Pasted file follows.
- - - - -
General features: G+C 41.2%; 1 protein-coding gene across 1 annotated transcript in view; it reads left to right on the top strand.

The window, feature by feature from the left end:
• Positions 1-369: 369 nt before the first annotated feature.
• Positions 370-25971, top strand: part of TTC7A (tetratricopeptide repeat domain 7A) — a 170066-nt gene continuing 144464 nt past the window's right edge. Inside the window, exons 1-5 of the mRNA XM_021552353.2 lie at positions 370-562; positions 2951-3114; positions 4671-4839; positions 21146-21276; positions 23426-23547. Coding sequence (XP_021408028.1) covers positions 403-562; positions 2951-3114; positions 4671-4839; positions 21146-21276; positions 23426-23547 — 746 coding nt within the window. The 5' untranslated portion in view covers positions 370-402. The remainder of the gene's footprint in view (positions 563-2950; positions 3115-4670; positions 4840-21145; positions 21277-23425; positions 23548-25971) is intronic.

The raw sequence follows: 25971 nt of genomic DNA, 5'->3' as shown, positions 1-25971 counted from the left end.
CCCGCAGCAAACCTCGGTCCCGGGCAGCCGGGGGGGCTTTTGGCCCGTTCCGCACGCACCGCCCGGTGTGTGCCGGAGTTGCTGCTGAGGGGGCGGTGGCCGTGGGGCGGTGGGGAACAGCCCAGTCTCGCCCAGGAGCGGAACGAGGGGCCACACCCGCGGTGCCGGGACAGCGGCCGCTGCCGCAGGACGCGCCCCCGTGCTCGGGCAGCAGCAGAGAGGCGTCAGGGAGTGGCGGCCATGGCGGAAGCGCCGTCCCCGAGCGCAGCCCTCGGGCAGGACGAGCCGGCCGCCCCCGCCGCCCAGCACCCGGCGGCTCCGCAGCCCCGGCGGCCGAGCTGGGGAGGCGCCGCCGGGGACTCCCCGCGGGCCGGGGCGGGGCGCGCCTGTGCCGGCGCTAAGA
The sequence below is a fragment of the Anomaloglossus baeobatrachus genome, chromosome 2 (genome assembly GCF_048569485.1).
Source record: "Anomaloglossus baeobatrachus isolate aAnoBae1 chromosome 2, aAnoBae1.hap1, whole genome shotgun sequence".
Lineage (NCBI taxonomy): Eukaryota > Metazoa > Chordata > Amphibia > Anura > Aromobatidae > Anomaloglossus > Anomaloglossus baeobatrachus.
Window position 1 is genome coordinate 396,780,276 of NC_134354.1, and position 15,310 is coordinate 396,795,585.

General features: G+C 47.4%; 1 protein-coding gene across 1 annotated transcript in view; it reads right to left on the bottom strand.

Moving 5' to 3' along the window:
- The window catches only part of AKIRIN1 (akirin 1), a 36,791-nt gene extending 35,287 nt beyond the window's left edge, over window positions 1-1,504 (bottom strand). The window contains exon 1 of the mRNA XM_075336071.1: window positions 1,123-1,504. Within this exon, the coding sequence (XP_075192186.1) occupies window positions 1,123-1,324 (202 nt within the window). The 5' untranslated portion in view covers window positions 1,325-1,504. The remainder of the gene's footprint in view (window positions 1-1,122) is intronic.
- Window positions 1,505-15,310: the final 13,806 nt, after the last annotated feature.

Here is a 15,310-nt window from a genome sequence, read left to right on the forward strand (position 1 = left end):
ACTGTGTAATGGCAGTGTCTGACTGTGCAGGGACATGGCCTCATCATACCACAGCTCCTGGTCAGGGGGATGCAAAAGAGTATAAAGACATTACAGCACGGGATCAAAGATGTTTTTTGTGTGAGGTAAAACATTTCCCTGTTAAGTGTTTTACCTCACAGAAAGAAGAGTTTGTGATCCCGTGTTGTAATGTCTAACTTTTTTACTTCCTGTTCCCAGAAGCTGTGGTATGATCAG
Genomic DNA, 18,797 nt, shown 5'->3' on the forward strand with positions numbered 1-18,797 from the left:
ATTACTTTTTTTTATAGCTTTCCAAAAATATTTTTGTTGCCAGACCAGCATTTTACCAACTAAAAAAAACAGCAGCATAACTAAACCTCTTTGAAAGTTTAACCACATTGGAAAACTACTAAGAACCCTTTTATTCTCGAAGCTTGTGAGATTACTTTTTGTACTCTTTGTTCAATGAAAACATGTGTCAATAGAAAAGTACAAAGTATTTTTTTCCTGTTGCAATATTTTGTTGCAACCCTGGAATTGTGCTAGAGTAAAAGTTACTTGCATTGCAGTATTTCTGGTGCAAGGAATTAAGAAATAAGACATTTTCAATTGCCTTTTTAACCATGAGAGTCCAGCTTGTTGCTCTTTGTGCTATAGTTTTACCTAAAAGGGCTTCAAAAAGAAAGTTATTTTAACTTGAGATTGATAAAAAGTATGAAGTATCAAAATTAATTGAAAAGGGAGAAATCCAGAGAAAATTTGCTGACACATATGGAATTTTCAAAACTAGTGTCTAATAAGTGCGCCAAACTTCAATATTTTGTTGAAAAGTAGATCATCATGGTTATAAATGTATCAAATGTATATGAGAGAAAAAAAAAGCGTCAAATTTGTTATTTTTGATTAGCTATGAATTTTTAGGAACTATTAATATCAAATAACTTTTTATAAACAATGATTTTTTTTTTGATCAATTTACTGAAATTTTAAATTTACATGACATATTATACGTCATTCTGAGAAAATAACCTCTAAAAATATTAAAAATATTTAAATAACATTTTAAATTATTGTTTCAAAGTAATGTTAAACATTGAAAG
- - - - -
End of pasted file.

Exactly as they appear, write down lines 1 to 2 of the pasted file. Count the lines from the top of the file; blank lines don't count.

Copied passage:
General features: G+C 41.2%; 1 protein-coding gene across 1 annotated transcript in view; it reads left to right on the top strand.

The window, feature by feature from the left end: